Plants and insects are harder to find. They spot a small scraggly plant growing on the edge of a cliff. Oop’s able to climb cliff faces like that, even in the freezing rain. While he does, Wonmug sets up a little science kit to measure the atmosphere. And Mary Shelley watches all this strangeness. She gasps as Oop slips (but does not fall). Wonmug follows her, using his iPod’s flashlight feature to spot her in the gloom. She’s afraid of him, for reasons Wonmug can’t understand. As a scientist Dr Wonmug hasn’t got the common sense that God gave scraggly plants growing on the edge of a cliff in the Year Without A Summer.
You know what else climbs cliff faces like that, even in the freezing rain? Mountain goats. An ibex watches Oop grabbing at the plant that’s maybe the only food around, and takes action. Oop’s able to grab onto one leaf, at least, before he’s knocked down the hillside. He takes a nasty fall, landing right outside the cave where Wonmug is trying to figure out why Mary Shelley looks somehow familiar.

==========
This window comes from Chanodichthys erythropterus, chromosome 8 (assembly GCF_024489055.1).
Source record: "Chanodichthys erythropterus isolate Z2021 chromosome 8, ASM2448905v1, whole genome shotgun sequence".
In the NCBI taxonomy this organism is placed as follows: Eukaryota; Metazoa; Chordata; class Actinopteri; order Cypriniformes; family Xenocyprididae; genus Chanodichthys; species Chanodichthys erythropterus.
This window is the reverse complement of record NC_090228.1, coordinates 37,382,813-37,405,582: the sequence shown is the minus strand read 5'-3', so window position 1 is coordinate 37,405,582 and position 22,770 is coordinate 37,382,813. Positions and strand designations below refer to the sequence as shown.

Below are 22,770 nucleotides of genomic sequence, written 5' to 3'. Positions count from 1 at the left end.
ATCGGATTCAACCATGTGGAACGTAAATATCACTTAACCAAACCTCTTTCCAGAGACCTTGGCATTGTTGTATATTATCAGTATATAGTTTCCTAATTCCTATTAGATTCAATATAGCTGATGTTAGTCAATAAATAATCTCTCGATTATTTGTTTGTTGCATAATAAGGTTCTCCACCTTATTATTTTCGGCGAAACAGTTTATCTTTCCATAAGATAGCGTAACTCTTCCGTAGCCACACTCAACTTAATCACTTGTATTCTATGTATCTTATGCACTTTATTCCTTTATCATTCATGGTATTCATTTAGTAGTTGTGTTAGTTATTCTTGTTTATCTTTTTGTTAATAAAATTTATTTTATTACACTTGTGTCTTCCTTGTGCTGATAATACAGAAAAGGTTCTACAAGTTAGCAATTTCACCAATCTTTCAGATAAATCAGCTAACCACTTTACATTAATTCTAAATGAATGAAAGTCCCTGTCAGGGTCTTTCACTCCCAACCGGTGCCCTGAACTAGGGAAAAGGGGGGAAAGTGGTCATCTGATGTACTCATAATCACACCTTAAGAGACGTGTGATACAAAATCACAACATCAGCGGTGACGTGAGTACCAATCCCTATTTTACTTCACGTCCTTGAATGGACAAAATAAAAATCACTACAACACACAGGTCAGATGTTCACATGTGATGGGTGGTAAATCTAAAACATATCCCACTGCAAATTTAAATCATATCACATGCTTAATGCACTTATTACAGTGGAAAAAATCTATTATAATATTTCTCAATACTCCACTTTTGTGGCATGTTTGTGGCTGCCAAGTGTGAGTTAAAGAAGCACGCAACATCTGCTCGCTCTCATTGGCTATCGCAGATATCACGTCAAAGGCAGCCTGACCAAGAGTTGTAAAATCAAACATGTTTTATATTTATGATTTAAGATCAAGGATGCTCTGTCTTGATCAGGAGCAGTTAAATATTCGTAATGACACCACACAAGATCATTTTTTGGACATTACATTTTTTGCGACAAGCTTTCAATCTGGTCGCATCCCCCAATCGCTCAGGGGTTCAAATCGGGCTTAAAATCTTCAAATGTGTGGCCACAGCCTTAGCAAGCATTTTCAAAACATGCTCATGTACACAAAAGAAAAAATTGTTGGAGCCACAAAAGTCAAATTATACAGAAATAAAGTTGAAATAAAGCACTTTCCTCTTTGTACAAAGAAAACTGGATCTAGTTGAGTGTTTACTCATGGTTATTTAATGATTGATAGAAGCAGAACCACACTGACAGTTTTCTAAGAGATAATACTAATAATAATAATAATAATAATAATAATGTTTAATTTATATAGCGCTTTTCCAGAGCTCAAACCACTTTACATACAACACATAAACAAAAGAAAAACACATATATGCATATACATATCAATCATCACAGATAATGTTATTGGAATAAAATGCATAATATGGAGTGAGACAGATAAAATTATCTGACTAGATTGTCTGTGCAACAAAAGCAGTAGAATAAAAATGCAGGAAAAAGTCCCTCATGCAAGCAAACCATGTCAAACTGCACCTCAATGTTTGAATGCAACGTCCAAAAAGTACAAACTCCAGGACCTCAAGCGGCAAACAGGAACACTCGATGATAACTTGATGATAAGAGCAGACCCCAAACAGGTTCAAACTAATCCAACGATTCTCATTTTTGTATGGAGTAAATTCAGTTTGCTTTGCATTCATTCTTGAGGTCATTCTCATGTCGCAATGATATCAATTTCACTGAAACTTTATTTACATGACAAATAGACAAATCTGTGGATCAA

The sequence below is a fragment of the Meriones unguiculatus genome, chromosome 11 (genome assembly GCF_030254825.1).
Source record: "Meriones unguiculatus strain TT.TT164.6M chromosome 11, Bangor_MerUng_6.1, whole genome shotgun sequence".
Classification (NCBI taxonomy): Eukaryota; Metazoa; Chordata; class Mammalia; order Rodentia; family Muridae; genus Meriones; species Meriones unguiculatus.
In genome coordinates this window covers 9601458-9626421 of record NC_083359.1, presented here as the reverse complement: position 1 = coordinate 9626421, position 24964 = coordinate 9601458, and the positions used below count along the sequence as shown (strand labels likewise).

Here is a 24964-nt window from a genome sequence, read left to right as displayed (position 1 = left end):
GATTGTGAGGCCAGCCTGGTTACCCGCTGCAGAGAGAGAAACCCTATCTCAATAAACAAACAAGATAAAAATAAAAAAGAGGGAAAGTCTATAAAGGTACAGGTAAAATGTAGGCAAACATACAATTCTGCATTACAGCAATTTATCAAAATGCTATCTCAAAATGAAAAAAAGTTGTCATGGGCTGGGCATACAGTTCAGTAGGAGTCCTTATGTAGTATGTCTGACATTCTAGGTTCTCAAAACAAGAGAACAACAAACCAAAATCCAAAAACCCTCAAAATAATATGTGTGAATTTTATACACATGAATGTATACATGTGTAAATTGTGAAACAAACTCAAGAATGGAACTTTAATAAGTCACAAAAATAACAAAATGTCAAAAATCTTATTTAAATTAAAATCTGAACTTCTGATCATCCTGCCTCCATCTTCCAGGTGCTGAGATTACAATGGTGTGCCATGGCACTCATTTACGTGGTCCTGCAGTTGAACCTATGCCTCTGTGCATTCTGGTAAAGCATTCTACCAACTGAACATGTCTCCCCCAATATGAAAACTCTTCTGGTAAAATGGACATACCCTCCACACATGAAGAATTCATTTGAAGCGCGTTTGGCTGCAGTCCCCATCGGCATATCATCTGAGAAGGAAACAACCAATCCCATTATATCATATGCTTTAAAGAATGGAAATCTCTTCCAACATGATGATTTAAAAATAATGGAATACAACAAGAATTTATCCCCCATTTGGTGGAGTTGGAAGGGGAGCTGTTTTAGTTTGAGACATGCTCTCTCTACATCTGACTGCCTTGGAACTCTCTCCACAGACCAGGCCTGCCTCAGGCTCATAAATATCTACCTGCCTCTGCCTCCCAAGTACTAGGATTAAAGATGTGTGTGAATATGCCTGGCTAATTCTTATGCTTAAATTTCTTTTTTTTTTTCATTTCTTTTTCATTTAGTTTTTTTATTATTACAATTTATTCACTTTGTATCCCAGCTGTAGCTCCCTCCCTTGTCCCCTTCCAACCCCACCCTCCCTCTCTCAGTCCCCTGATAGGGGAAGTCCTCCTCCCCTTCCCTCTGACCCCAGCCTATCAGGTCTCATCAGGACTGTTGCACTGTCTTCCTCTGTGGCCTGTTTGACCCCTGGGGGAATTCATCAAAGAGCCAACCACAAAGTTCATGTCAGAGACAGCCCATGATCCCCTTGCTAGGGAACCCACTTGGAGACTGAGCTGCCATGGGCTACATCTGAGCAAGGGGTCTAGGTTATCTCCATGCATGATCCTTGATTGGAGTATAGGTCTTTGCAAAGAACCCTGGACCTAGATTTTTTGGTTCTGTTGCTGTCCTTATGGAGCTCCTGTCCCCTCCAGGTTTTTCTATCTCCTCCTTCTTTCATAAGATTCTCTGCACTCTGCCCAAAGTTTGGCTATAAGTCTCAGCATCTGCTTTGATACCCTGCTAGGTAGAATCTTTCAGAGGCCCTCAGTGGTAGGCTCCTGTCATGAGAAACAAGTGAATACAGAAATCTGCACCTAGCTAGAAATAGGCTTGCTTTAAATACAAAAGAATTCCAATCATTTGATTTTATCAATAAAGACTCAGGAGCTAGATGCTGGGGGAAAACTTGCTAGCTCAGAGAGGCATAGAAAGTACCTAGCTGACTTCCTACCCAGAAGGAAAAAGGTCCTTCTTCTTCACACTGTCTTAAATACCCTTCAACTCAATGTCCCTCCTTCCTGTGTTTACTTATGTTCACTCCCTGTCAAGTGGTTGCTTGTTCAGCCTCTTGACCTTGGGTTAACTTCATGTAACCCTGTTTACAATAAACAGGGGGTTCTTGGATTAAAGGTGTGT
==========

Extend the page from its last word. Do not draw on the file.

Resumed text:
Wonmug can’t feel a pulse. Shelley fears he’s dead, but still wants to take him to a doctor. I guess this is on the grounds that 19th century medicine couldn’t make the situation worse. Me, in the 21st century, is pretty sure they could. But her naming Dr Polidori gives Wonmug the clue to who she is, and the punch line that this Mary Shelley. Anyway, Wonmug’s got a portable defibrillator. He warns about the dangers of the electricity, gives Oop a couple good shocks. He brings this gigantic, impossibly strong human to life. He, grunting, confused, and disoriented, lunges toward the woman he had seen following them. She flees. So you see the joke here. I think the joke’s better when you consider that Alley Oop’s a fundamentally kind, good person being shunned for looking like a monster. Shelley flees back to the villa, where she learns the men around her are going to hold a writing competition.